City of Vancouver seeks input on densifying area around Commercial-Broadway Station

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      Vancouver City Hall sometimes deals with the most contentious planning issues during the summer. In 2011, the Vision Vancouver–controlled council pushed through a massive rezoning of Shannon Mews near the corner of Granville Street and West 57th Avenue on July 29. This allowed the number of housing units to more than quadruple on the site.

      Last year on June 27, the Vision-controlled council voted in favour of a controversial rezoning of St. John’s Church at 1401 Comox Street. It allowed 186 rental units against the objections of many residents.

      This summer, the focus is on Grandview-Woodland, which is bounded by Clark Drive on the west, the waterfront on the north, Nanaimo Street on the east, and Grandview Highway to the south.

      The city is laying a foundation for intense densification around the Commercial-Broadway Station. According to one map on the city’s website, there could be one building up to 36 storeys on the Safeway site. That’s in addition to four nearby towers between 22 and 26 storeys, and another six between 18 and 22 storeys.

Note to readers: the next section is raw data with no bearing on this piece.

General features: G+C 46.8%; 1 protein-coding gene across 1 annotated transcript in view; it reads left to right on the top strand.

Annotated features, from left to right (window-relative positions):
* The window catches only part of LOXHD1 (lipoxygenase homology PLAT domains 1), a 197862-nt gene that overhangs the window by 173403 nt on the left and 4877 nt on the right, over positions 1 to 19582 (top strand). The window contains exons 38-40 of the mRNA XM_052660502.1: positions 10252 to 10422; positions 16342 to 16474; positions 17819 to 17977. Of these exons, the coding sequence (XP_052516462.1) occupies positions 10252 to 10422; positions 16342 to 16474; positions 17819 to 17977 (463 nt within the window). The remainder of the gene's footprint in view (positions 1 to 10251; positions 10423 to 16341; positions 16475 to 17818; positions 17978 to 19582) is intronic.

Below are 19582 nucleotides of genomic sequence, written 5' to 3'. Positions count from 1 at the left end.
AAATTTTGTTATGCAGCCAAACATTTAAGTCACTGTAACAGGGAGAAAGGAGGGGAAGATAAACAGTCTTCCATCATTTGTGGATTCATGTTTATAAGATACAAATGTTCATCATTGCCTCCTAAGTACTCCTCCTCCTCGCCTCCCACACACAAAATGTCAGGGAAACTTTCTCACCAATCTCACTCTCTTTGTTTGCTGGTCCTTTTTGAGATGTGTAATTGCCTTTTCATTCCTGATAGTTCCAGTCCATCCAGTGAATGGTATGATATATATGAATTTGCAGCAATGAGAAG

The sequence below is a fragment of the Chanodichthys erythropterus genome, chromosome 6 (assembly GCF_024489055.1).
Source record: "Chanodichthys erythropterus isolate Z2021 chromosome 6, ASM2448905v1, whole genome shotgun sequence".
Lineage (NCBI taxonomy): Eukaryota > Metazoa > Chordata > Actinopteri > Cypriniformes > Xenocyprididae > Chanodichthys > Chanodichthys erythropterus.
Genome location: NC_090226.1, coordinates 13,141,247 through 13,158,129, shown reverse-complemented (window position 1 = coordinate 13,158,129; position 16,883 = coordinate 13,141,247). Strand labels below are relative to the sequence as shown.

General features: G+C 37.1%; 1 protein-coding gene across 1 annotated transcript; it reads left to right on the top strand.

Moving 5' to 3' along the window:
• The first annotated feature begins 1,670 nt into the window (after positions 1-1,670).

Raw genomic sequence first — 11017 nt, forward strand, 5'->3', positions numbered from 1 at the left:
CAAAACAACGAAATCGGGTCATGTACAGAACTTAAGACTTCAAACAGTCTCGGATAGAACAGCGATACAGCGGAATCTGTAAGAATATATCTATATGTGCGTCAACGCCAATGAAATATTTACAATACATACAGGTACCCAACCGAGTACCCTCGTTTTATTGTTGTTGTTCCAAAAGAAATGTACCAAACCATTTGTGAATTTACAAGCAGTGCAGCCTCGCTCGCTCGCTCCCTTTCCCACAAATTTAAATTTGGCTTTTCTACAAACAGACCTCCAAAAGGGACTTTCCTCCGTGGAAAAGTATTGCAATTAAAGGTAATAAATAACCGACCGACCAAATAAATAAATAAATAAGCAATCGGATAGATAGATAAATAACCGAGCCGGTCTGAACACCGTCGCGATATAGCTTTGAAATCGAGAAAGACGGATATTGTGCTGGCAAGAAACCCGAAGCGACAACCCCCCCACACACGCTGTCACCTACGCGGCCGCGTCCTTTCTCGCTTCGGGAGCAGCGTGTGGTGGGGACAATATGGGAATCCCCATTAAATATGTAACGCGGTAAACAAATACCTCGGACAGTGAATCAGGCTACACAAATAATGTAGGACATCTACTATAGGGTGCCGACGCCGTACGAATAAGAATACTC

On city-hall watchdog Frances Bula’s blog, former Vancouver planner Frank Ducote claims that “this vision truly boggles my mind.”

      “Circa 2000 or so some then-councillors considered this area, with its abundance of transportation investment, to be ripe for densification, up to and including towers,” he writes. “However, it would have [been] suicidal to try and impose those kinds of pro-development ideas then, completely against community values. What has happened since to so embolden staff and, presumably, the public consultation process, to bring forward such a fundamentally transformative set of ideas and policy directions now?”